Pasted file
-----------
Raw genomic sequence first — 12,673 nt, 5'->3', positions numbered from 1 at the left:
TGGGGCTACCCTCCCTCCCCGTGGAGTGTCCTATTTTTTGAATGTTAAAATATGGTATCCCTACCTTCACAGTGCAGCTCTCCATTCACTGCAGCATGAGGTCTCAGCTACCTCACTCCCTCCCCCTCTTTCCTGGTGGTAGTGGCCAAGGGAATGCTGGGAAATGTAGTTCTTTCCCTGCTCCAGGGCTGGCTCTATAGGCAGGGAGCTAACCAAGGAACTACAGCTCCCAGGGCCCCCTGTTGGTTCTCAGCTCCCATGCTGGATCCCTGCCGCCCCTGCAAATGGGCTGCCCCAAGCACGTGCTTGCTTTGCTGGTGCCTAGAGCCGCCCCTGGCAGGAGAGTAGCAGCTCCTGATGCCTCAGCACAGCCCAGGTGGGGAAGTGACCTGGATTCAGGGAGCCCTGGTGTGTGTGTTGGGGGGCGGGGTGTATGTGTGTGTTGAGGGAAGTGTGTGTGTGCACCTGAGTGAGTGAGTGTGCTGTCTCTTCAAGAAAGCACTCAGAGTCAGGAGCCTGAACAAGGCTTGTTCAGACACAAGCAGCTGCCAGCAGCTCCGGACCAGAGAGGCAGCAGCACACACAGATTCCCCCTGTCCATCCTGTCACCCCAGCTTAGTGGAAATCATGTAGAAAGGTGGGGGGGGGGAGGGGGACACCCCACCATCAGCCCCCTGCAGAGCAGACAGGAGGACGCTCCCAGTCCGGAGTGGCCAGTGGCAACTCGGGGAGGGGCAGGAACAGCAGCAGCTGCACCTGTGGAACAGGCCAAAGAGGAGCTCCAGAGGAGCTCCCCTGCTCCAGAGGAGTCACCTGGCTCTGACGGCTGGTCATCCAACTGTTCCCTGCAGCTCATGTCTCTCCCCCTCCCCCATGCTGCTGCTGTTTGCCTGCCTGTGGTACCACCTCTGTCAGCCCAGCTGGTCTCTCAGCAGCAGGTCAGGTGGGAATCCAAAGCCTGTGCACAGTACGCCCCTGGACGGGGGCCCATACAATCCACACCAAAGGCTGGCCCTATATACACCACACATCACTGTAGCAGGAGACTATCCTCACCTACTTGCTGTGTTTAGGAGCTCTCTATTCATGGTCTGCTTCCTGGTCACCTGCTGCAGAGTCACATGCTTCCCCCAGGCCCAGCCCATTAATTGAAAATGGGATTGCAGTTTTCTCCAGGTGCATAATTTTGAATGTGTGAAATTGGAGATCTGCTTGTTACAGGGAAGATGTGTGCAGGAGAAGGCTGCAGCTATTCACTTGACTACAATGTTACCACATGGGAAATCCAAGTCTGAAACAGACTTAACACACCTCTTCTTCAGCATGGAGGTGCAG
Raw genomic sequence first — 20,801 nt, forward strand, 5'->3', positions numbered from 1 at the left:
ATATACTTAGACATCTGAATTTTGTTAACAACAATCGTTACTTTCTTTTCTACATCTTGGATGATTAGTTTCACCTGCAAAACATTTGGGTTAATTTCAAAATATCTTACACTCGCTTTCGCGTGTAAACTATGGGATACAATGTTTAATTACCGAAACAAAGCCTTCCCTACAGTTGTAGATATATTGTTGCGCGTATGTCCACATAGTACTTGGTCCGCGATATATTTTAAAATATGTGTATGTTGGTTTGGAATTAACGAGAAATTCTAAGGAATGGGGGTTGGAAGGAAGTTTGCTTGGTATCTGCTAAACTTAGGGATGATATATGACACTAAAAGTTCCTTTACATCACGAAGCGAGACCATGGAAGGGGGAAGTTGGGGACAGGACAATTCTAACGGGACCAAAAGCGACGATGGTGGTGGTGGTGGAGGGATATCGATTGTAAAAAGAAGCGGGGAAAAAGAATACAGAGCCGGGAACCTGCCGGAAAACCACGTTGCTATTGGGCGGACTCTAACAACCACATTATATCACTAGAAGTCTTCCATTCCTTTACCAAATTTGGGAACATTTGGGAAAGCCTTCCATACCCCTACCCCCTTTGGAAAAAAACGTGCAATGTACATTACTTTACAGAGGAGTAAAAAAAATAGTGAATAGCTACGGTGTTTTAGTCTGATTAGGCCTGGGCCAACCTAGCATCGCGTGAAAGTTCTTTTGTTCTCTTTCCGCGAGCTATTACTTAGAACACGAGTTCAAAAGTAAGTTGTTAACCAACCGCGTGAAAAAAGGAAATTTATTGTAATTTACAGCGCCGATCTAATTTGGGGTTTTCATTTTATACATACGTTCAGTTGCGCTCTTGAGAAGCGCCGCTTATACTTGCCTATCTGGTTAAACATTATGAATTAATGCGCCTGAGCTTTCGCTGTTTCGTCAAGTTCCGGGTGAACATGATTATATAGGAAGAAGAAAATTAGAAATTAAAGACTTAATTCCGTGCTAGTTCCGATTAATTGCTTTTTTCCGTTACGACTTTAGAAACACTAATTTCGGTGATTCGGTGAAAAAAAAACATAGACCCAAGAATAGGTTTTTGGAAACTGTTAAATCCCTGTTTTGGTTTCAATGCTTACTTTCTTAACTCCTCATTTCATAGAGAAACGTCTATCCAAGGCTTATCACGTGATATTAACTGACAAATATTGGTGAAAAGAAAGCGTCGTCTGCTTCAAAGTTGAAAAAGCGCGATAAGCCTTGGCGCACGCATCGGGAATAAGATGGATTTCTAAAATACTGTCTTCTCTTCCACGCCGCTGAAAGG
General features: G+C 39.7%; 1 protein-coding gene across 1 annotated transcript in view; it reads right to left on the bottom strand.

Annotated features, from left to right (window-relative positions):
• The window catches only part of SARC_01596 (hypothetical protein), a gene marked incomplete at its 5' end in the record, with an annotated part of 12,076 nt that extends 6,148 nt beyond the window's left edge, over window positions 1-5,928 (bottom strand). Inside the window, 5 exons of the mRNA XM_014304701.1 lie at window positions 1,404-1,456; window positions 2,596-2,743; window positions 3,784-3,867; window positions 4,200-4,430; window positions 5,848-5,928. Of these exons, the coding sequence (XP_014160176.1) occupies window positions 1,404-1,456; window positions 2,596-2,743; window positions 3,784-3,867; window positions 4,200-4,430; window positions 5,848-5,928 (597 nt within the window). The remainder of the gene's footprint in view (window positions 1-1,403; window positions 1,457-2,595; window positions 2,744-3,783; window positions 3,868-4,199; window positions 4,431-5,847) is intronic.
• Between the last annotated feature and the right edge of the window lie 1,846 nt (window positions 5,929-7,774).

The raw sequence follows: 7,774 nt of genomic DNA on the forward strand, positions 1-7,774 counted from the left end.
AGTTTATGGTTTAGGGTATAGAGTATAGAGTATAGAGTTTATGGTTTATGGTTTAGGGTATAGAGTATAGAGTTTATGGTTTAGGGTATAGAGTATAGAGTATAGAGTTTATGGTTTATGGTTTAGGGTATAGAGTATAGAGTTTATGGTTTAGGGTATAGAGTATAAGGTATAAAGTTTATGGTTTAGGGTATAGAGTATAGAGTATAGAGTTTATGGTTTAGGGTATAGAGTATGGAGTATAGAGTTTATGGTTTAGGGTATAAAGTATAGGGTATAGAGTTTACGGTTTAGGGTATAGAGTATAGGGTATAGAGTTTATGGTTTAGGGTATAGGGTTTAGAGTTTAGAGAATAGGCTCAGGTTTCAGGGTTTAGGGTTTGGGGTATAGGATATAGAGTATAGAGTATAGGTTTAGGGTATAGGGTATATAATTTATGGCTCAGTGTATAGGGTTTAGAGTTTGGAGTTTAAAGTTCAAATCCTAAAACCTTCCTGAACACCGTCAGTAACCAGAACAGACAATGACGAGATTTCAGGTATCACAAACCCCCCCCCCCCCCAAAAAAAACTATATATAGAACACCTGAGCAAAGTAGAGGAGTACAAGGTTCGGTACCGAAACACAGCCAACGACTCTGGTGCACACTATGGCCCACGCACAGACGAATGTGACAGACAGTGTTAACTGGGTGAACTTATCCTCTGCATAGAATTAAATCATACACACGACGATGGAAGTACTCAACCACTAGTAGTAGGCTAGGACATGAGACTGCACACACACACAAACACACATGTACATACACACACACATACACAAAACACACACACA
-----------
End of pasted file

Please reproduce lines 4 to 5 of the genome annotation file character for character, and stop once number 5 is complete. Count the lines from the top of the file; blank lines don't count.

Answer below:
ATATACTTAGACATCTGAATTTTGTTAACAACAATCGTTACTTTCTTTTCTACATCTTGGATGATTAGTTTCACCTGCAAAACATTTGGGTTAATTTCAAAATATCTTACACTCGCTTTCGCGTGTAAACTATGGGATACAATGTTTAATTACCGAAACAAAGCCTTCCCTACAGTTGTAGATATATTGTTGCGCGTATGTCCACATAGTACTTGGTCCGCGATATATTTTAAAATATGTGTATGTTGGTTTGGAATTAACGAGAAATTCTAAGGAATGGGGGTTGGAAGGAAGTTTGCTTGGTATCTGCTAAACTTAGGGATGATATATGACACTAAAAGTTCCTTTACATCACGAAGCGAGACCATGGAAGGGGGAAGTTGGGGACAGGACAATTCTAACGGGACCAAAAGCGACGATGGTGGTGGTGGTGGAGGGATATCGATTGTAAAAAGAAGCGGGGAAAAAGAATACAGAGCCGGGAACCTGCCGGAAAACCACGTTGCTATTGGGCGGACTCTAACAACCACATTATATCACTAGAAGTCTTCCATTCCTTTACCAAATTTGGGAACATTTGGGAAAGCCTTCCATACCCCTACCCCCTTTGGAAAAAAACGTGCAATGTACATTACTTTACAGAGGAGTAAAAAAAATAGTGAATAGCTACGGTGTTTTAGTCTGATTAGGCCTGGGCCAACCTAGCATCGCGTGAAAGTTCTTTTGTTCTCTTTCCGCGAGCTATTACTTAGAACACGAGTTCAAAAGTAAGTTGTTAACCAACCGCGTGAAAAAAGGAAATTTATTGTAATTTACAGCGCCGATCTAATTTGGGGTTTTCATTTTATACATACGTTCAGTTGCGCTCTTGAGAAGCGCCGCTTATACTTGCCTATCTGGTTAAACATTATGAATTAATGCGCCTGAGCTTTCGCTGTTTCGTCAAGTTCCGGGTGAACATGATTATATAGGAAGAAGAAAATTAGAAATTAAAGACTTAATTCCGTGCTAGTTCCGATTAATTGCTTTTTTCCGTTACGACTTTAGAAACACTAATTTCGGTGATTCGGTGAAAAAAAAACATAGACCCAAGAATAGGTTTTTGGAAACTGTTAAATCCCTGTTTTGGTTTCAATGCTTACTTTCTTAACTCCTCATTTCATAGAGAAACGTCTATCCAAGGCTTATCACGTGATATTAACTGACAAATATTGGTGAAAAGAAAGCGTCGTCTGCTTCAAAGTTGAAAAAGCGCGATAAGCCTTGGCGCACGCATCGGGAATAAGATGGATTTCTAAAATACTGTCTTCTCTTCCACGCCGCTGAAAGG
General features: G+C 39.7%; 1 protein-coding gene across 1 annotated transcript in view; it reads right to left on the bottom strand.